- Popular is a hidden gem that the market has overlooked.
- Popular is trading at an extremely attractive valuation, especially compared to its peers in the foreign regional bank industry.
- Popular has solid upside potential, even when considering conservative growth estimates.
Everybody loves a good deal, right? For a long time, the financial services sector was the go-to value play. And, while many firms still trade at relatively cheap valuations, they lack the deep value appeal that bargain hunters are looking for. But out there in the crazy world of regional banks, there are still those hidden gems out there. One of which is Popular, Inc. (NASDAQ:BPOP).
Popular is a regional bank with a presence in the US (with about 90 branches in 5 states, 40 of which are in New York/New Jersey), Puerto Rico, the Caribbean, and Latin America. The company offers various products and services, from commercial loans to financial advisory.
- Popular owes $935 million in TARP money. The company submitted an application in mid-October to repay the funds, and is awaiting approval.
- In December, Popular sold 5.8 million shares of Evertec Inc. (NYSE:EVTC) (a payment processing company) for an after-tax gain of $99 million; Popular retains a 14.9% stake in Evertec.
Popular, by many metrics, trades at a relatively attractive valuation. One of the best ways to demonstrate this is to compare apples to apples. Below is a list of the valuations of some comparable foreign regional bank peers, including Bancolombia S.A. (NYSE:CIB), CorpBanca (NYSE:BCA), and First Bancorp (NYSE:FBP). Due to Popular's strong presence in New York, New York Community Bancorp Inc. (NYSE:NYCB) is also included:
Market Cap (billions)
* Net income for the 4Q13 was helped by sale of shares in Evertec
Looking at the numbers, it becomes quite clear that Popular is a steal at current valuations. One of the most important metrics to consider is the Price/Book ratio. Below is a table modeling valuations based on book value growth and the P/B multiple. Note that these calculations are based on the assumption that book value grows at a 5% annual clip (for FY2013, Popular's BV grew 12.47% YoY). This model displays the potential returns over a 5-year period.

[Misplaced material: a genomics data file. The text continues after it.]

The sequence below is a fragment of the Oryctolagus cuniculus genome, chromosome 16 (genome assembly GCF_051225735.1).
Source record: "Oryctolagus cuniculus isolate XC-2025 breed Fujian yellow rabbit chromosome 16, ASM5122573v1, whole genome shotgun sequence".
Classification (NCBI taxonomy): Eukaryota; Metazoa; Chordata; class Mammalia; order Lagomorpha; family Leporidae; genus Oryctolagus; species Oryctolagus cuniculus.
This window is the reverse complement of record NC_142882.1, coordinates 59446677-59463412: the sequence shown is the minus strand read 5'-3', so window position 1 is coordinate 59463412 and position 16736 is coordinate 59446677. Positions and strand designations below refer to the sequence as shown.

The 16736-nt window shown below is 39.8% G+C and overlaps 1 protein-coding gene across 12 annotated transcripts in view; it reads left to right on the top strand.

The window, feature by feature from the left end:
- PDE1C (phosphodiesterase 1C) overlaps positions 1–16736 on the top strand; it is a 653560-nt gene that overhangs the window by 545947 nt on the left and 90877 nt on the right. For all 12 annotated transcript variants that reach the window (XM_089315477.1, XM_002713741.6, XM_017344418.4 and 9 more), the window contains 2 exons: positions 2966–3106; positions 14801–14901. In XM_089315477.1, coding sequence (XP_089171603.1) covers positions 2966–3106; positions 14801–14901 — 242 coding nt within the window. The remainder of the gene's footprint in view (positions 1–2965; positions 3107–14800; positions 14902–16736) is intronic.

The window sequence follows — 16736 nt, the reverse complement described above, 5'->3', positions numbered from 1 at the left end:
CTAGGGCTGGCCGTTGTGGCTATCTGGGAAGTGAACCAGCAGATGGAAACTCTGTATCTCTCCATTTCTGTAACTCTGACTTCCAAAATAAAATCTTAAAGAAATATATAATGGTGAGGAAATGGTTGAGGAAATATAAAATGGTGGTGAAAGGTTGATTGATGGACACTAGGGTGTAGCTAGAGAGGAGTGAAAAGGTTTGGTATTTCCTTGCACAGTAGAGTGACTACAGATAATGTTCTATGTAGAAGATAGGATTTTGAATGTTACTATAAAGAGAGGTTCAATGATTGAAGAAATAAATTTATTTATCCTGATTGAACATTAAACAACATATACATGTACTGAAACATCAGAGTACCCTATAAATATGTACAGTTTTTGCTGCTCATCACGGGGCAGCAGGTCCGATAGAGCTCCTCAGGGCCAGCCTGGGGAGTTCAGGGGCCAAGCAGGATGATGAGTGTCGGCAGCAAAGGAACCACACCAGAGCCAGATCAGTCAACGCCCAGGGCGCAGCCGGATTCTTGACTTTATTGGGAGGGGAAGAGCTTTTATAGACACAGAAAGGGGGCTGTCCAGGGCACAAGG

Stock Price ($)
Annual Return (%)
Those returns are nothing to scoff at, especially considering that the ultra-conservative estimate would still return 6.95% a year. But for those optimists out there, what would the returns look like for a 7.5% annual growth in book value? Again, this is over a 5-year period.
Stock Price ($)
Annual Return (%)
Those returns are nothing to write off, but keep in mind that this model paints a rosy picture for the future. Realistically, one should give more weight to the conservative estimates.
So Why Is Popular So Unpopular?
A company trading at such cheap valuations must have something wrong with it, right? Well, Popular isn't perfect - there are still some credit quality issues, but at such a steep discount, I think that the risk is very tolerable. When you're bargain hunting, you have to make some trade-offs, and in the case of Popular, the benefits seem to significantly outweigh the costs. There are few great bargains left in the market, and Popular has managed to fly under the radar for quite some time.